Doing Work That Has Eternal Value


In Percy Bysshe Shelley’s poem “Ozymandias,” the lines describe a traveler who finds the ruin of a statue of a ruler. Stamped on the pedestal are these words: “My name is Ozymandias, king of kings: / Look on my works, ye Mighty and despair!” The words are ironic because the statue, depicting a ruler influential enough to have a statue made, is broken to pieces and sunken in the desert sand. Nothing but a wasteland of barren earth stretches beyond his hand.

The obvious meaning of the poem is that our accomplishments, however great, won’t last forever.

The message of the poem is one that resonates with all of us because there is within the human heart that desire to create or do something significant and important. I remember as a young person reading well-written pieces of literature and looking at famous sculptures and paintings, thinking, “I wish I could something significant like this. Something important.”

However, my definition of valuable work was somewhat skewed. I deemed something of worth if it was esteemed by a great number of people. If it made it into the public arena for some reason.

Perhaps your definition is similar. Or perhaps you carry around a different definition. Perhaps “important” to you means a title from a certain institution. Maybe it means a certain degree. Maybe it means a level of achievement.

What Does the Bible Say About Work?

The Bible defines work of value in an entirely different way than you and I might. In 1 Corinthians 3:9-13, it says this:

 For we are co-workers in God’s service … . But each one should build with care. For no one can lay any foundation other than the one already laid, which is Jesus Christ. If anyone builds on this foundation using gold, silver, costly stones, wood, hay or straw, their work will be shown for what it is, because the Day will bring it to light. It will be revealed with fire, and the fire will test the quality of each person’s work.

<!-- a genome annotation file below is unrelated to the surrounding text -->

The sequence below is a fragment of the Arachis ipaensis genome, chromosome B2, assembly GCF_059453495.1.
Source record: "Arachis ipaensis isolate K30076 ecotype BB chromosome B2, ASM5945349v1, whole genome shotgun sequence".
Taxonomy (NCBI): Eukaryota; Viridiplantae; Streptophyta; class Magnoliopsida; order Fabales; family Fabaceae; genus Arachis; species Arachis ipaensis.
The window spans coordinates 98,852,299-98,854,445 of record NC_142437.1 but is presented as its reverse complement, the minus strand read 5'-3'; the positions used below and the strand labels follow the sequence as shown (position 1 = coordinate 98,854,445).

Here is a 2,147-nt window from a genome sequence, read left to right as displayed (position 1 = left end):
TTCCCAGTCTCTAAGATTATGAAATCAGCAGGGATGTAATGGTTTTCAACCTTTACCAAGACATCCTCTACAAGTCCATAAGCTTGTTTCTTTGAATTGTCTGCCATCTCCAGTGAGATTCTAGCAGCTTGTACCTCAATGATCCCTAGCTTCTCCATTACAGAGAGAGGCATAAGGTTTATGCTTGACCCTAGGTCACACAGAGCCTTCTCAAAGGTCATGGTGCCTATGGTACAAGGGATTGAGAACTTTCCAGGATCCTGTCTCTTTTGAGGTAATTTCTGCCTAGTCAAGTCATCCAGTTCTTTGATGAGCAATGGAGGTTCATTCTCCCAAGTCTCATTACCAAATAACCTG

The passage makes a clear distinction right away about the kind of work God wants us to labor in. As verse 9 states, we are “co-workers” with God. To be truly meaningful, our work cannot be an effort of individual willpower. We must rely on God’s help and directive and labor with Him in the process of all we do.

When we fulfill the tasks God ordains us to do and walk in His will, we build on the right foundation using “gold, silver, costly stones” (v. 12). Christ modeled this kind of work when He continually stressed that He only did what the Father told Him to do — and declared that work “finished” when He died on the cross (John 19:30).

In contrast, if we try to build in our own power, our work will not stand the test of time. As Bill Gillham notes in Lifetime Guarantee, our own fleshly pursuits are merely “the wood, hay or straw” that will not last, even if built on the right foundation (v. 12). We can do work that looks good and might even look spiritual, but working without the right motives and not allowing God to work through us will be revealed with fire (v. 13).

Doing Work That Has Eternal Value

A few years ago, when I left teaching and surveyed my years as a teacher, I felt that I had done a good job. I considered myself an excellent teacher. But then I began to get God’s perspective on my time as a teacher and realized I had squandered much of my time and energy on being liked and worshipped by my students. And the hard things I walked through after teaching revealed my career for what it was: mostly a shrine that I had attempted to build to myself.

Yes, there were those moments when I felt God directing me to speak to a student, and I did. And I know that God had me in that particular school. But even as I felt that I was supposed to teach for that particular season, I didn’t take the opportunity to be a godly example to my students or consider how each day could be an opportunity to act out of God’s will. Largely, when God put the magnifying scope on my years in a high school setting, most of what I considered I was crumbled, and the truth emerged that I was more addicted to man’s approval than God’s.

On the other hand, I can think of specific instances in the last few years that have appeared like a disaster from a human standpoint — like I have failed even though I did as God directed. But as time has gone on, those “failures” have begun to look different in hindsight.